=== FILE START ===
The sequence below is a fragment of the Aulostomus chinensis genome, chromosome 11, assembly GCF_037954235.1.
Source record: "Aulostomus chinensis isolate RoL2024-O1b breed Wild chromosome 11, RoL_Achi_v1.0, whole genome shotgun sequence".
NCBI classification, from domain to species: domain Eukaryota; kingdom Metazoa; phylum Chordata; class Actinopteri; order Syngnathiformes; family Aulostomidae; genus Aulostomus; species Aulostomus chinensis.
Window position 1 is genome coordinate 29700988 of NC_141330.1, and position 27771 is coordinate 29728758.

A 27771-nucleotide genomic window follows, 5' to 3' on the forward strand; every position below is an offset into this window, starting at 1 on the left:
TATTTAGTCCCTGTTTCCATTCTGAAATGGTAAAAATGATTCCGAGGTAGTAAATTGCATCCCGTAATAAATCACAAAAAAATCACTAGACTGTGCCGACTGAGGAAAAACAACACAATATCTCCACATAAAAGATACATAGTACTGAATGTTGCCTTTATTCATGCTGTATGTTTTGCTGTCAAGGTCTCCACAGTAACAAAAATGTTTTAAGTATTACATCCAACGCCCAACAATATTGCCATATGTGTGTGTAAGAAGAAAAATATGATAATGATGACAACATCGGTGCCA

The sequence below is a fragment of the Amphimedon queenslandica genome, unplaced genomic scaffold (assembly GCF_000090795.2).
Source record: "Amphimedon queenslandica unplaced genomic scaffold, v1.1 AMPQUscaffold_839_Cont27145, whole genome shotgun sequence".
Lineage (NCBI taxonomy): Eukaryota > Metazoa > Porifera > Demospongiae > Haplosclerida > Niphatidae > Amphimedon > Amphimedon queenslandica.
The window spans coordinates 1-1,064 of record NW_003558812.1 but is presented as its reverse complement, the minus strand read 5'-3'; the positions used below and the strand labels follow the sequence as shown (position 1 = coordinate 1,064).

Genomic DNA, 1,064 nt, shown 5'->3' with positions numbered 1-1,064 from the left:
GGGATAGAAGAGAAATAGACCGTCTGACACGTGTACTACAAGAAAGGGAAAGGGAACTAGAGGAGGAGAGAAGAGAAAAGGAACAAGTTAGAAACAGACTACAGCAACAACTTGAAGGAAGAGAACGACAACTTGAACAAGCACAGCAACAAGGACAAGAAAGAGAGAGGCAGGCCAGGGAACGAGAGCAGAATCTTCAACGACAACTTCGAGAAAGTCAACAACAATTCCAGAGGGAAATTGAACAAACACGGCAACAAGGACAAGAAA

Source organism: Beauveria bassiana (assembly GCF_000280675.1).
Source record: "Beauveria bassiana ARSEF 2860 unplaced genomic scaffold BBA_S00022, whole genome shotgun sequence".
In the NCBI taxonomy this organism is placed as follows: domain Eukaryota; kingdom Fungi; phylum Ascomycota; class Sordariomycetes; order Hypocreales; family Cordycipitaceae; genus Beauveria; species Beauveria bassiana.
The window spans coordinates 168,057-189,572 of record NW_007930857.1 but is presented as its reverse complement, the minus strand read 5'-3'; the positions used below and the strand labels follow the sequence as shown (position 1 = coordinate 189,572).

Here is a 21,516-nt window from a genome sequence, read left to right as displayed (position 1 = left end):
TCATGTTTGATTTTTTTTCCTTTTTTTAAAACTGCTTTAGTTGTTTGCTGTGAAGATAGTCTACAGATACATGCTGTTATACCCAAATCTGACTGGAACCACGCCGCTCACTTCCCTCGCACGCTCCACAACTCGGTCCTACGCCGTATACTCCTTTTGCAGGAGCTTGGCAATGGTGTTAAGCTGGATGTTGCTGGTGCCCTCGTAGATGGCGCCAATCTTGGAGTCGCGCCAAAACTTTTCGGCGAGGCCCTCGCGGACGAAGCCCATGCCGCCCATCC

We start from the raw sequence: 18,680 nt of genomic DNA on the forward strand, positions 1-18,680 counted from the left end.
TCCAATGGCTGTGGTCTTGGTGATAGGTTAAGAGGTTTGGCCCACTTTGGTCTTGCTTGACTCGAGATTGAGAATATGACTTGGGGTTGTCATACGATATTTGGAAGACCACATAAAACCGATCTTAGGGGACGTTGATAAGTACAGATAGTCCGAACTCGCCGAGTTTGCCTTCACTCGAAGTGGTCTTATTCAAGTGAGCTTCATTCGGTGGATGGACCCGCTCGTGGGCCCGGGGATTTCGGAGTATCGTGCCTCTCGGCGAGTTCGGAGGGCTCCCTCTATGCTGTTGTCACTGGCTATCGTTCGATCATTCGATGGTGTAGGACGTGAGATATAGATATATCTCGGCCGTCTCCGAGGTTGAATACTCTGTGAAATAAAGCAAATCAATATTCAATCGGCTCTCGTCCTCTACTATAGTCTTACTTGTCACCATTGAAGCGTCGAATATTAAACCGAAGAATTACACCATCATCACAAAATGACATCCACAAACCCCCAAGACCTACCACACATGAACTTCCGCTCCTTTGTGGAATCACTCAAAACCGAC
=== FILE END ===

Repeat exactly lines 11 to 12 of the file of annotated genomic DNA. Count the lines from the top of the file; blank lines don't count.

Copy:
Genomic DNA, 1,064 nt, shown 5'->3' with positions numbered 1-1,064 from the left:
GGGATAGAAGAGAAATAGACCGTCTGACACGTGTACTACAAGAAAGGGAAAGGGAACTAGAGGAGGAGAGAAGAGAAAAGGAACAAGTTAGAAACAGACTACAGCAACAACTTGAAGGAAGAGAACGACAACTTGAACAAGCACAGCAACAAGGACAAGAAAGAGAGAGGCAGGCCAGGGAACGAGAGCAGAATCTTCAACGACAACTTCGAGAAAGTCAACAACAATTCCAGAGGGAAATTGAACAAACACGGCAACAAGGACAAGAAA